When writing a new story it can hard to know which form will suit it best. Some authors are planners who set out to write a certain genre, word length or style from the outset. They may have plotted out a three-act structure where they know what will happen at each turning point of the story. Others value the journey of discovery as a blank screen or page sits in front of them.
When I start writing something new I often only have a single idea, character or ‘what if’ question to start the process. In the past, I struggled to know which format a story would take. Should it be a poem, a play, a story for a magazine or a middle grade story? Now I have more experience, I have a better feel for what the story may become. Here are some of the indicators that help me make this decision as the story unfolds.
1. Character age
Generally, the younger your character, the shorter your story should be. In the publishing industry it is generally known that children like to read stories about characters who are a year or two older than them. So a book about a six or seven-year-old will probably be suitable as an early reader. A book about a ten or eleven year old would be middle grade.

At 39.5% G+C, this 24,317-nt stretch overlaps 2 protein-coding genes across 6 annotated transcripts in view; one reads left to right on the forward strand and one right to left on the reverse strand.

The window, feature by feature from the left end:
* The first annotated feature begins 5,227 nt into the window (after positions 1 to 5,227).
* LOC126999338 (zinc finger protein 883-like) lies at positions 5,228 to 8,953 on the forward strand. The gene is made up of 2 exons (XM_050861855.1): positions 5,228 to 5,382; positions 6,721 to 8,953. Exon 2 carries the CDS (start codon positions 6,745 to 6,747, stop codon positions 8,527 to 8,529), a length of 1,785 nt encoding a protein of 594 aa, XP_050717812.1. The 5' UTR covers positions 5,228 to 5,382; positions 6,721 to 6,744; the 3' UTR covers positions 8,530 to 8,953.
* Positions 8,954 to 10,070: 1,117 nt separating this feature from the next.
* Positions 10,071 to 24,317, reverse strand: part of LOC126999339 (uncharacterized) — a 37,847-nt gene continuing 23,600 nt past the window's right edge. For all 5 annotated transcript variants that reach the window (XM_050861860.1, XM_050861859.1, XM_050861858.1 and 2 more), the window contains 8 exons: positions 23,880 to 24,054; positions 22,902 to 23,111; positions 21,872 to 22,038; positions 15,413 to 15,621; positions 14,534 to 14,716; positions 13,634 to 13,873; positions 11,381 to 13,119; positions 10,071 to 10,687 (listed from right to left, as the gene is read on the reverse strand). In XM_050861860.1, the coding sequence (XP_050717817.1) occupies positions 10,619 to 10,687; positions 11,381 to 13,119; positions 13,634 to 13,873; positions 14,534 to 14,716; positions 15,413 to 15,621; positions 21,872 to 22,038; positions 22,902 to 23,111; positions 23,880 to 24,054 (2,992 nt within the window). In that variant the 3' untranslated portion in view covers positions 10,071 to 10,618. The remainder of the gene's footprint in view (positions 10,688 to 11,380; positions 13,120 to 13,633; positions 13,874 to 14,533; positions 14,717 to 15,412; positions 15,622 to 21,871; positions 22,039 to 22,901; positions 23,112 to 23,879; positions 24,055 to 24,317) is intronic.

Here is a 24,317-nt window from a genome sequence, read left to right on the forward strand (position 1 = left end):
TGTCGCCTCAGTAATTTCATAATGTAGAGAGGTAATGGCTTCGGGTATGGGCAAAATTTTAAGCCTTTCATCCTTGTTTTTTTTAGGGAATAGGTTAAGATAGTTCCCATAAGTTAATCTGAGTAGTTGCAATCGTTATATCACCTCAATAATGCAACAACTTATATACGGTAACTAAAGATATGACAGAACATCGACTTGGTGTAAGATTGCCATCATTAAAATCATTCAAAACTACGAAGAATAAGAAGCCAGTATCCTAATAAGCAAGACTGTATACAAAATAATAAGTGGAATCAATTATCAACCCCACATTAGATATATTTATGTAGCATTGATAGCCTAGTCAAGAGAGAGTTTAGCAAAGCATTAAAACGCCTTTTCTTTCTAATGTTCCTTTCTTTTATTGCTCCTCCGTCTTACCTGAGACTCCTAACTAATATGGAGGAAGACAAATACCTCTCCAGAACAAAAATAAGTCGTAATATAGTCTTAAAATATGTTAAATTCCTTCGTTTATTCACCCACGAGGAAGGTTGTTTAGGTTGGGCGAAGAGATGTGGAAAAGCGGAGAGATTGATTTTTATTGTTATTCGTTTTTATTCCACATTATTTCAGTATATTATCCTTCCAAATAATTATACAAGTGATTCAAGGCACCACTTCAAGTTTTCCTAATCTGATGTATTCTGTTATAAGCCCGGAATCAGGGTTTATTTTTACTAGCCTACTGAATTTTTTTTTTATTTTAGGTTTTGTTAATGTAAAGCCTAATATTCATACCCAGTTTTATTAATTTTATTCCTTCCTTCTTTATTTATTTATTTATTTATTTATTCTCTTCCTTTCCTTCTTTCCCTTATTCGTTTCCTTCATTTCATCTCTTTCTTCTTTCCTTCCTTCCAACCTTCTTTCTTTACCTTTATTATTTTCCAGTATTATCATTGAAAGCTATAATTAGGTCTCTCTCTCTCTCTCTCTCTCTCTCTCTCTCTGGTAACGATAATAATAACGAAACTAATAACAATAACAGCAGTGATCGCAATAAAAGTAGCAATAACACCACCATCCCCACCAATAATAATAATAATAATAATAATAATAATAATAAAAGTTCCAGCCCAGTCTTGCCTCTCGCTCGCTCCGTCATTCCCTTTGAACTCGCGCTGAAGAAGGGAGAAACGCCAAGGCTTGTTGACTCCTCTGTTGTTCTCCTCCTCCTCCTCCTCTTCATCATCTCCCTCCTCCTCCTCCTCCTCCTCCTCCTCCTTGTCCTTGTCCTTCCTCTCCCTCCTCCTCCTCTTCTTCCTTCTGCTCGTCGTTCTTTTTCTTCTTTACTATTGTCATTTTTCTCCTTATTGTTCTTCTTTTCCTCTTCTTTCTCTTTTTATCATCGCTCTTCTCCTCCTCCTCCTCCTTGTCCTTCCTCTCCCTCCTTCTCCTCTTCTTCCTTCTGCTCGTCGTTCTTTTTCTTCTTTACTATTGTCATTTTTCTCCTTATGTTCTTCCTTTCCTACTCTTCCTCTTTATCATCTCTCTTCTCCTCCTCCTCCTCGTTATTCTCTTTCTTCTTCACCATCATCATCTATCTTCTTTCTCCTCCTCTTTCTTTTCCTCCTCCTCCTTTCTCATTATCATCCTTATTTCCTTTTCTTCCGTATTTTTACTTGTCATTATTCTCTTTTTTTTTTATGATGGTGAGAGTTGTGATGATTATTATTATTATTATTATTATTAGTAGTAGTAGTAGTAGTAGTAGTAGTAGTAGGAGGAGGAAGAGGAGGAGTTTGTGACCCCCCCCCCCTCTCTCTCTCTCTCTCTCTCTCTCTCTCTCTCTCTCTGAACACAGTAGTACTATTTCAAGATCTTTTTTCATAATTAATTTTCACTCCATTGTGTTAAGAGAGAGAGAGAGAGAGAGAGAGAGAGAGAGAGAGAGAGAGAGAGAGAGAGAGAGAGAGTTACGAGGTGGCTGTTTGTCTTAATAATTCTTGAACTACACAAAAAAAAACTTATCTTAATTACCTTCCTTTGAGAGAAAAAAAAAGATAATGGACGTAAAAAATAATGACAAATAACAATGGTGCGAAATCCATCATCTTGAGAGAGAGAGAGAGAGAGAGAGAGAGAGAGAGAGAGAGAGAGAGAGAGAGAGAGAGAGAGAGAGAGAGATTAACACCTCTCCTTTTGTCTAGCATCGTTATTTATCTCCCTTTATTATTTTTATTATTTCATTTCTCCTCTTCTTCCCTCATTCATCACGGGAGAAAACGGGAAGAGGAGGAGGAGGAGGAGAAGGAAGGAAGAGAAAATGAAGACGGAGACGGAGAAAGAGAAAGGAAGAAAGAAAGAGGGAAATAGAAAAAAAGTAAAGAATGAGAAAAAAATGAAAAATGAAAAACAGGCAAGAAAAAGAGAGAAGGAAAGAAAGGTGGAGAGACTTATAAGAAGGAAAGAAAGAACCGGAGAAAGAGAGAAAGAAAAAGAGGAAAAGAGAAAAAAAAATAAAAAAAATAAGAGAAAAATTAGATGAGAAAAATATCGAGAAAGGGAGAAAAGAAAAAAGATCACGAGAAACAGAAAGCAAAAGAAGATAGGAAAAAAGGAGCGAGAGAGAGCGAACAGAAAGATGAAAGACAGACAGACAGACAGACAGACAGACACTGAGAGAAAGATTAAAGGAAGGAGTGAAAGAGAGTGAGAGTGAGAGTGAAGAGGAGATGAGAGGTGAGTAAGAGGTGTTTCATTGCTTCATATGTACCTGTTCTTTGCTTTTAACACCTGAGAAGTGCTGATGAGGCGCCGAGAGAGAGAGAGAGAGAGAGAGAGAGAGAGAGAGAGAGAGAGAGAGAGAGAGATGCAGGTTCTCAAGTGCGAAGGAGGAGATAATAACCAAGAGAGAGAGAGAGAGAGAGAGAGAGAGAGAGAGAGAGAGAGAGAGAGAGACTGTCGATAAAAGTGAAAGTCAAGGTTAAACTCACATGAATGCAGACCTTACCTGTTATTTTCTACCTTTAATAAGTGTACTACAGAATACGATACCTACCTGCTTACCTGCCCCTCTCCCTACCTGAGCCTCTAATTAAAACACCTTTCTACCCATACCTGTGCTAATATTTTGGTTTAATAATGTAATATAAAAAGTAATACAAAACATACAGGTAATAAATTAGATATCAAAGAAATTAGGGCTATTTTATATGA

Picture books can be more flexible with the age of the main character, especially if they are animals, but children still want to be read books that they can see themselves in in some way.
2. Word length
As I write sometimes I am aiming for a word length. For a story I am writing for a magazine I am aiming for 1500 words. However, sometimes I get to that word count and only half the story has been told, and I know that there is more to the characters and plot than I initially thought. If you are having similar trouble, check out the word count recommendations below and they might help you work out where your story belongs.
Picture Book: 500 words
Early Reader: 1500-6000
Junior Fiction: 5000-10000
Short Story for children, usually in a magazine: 1500-2000
Short Story for adults: 3000-10000
Middle Grade: 20,000-60000
3. Language Complexity
For a picture book you can get away with some complex words because you know an adult will be reading to the child. However, for early readers and junior fiction, keeping your vocabulary simple and easy to read is very important. If your story is littered with beautiful flowery words that you can’t let go of, then you are definitely writing for an older audience.
The heart of your story can be gentle and sweet or hard hitting. Even picture books deal with tough topics, but always in an age-appropriate way. If your characters are dealing with some of the harder issues in life, it may be that your story is for older children who are mature enough to grapple with these problems.
Reading books is the perfect way for children to empathise and process challenging concepts, but it is important for us at writers to consider how to present them and who our target audience is.
5. Target audience
Picturing your perfect reader may help you nail down what kind of story you are writing. Is it for a reluctant reader or a child who thrives academically? Do you have a child in your life who you know will enjoy it? What other books are they reading at the moment?
Considering these five things will help you know what form your story will be best suited to. The more you write, the easier these kinds of decisions will become.